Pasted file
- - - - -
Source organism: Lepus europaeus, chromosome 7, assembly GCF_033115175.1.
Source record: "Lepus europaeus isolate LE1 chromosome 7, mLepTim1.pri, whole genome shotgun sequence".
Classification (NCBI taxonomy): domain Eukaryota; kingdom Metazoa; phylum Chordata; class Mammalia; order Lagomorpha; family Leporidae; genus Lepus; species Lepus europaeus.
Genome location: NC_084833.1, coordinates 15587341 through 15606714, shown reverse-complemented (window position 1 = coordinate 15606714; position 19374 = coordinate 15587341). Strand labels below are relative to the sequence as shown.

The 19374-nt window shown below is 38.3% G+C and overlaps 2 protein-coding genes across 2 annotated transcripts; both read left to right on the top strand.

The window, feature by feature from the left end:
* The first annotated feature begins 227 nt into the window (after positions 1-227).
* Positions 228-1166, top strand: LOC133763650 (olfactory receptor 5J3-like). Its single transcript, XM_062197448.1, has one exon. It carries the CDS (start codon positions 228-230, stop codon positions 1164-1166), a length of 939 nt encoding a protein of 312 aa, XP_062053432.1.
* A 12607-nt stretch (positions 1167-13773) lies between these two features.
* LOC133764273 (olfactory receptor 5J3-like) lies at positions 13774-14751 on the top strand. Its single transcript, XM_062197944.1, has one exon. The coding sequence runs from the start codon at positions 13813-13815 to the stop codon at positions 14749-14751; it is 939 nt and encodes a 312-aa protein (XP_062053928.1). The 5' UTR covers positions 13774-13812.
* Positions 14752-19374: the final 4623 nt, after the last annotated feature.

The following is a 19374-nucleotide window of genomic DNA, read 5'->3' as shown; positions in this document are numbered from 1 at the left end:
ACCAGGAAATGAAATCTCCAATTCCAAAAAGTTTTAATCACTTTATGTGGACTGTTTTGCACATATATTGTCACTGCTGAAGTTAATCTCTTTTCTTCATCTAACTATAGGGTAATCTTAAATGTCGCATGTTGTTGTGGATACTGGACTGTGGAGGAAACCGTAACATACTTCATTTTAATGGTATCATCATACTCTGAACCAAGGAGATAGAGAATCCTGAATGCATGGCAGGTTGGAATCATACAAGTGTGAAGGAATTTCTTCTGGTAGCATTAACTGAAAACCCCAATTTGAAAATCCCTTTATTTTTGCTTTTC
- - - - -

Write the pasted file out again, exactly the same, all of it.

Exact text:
Source organism: Lepus europaeus, chromosome 7, assembly GCF_033115175.1.
Source record: "Lepus europaeus isolate LE1 chromosome 7, mLepTim1.pri, whole genome shotgun sequence".
Classification (NCBI taxonomy): domain Eukaryota; kingdom Metazoa; phylum Chordata; class Mammalia; order Lagomorpha; family Leporidae; genus Lepus; species Lepus europaeus.
Genome location: NC_084833.1, coordinates 15587341 through 15606714, shown reverse-complemented (window position 1 = coordinate 15606714; position 19374 = coordinate 15587341). Strand labels below are relative to the sequence as shown.

The 19374-nt window shown below is 38.3% G+C and overlaps 2 protein-coding genes across 2 annotated transcripts; both read left to right on the top strand.

The window, feature by feature from the left end:
* The first annotated feature begins 227 nt into the window (after positions 1-227).
* Positions 228-1166, top strand: LOC133763650 (olfactory receptor 5J3-like). Its single transcript, XM_062197448.1, has one exon. It carries the CDS (start codon positions 228-230, stop codon positions 1164-1166), a length of 939 nt encoding a protein of 312 aa, XP_062053432.1.
* A 12607-nt stretch (positions 1167-13773) lies between these two features.
* LOC133764273 (olfactory receptor 5J3-like) lies at positions 13774-14751 on the top strand. Its single transcript, XM_062197944.1, has one exon. The coding sequence runs from the start codon at positions 13813-13815 to the stop codon at positions 14749-14751; it is 939 nt and encodes a 312-aa protein (XP_062053928.1). The 5' UTR covers positions 13774-13812.
* Positions 14752-19374: the final 4623 nt, after the last annotated feature.

The following is a 19374-nucleotide window of genomic DNA, read 5'->3' as shown; positions in this document are numbered from 1 at the left end:
ACCAGGAAATGAAATCTCCAATTCCAAAAAGTTTTAATCACTTTATGTGGACTGTTTTGCACATATATTGTCACTGCTGAAGTTAATCTCTTTTCTTCATCTAACTATAGGGTAATCTTAAATGTCGCATGTTGTTGTGGATACTGGACTGTGGAGGAAACCGTAACATACTTCATTTTAATGGTATCATCATACTCTGAACCAAGGAGATAGAGAATCCTGAATGCATGGCAGGTTGGAATCATACAAGTGTGAAGGAATTTCTTCTGGTAGCATTAACTGAAAACCCCAATTTGAAAATCCCTTTATTTTTGCTTTTC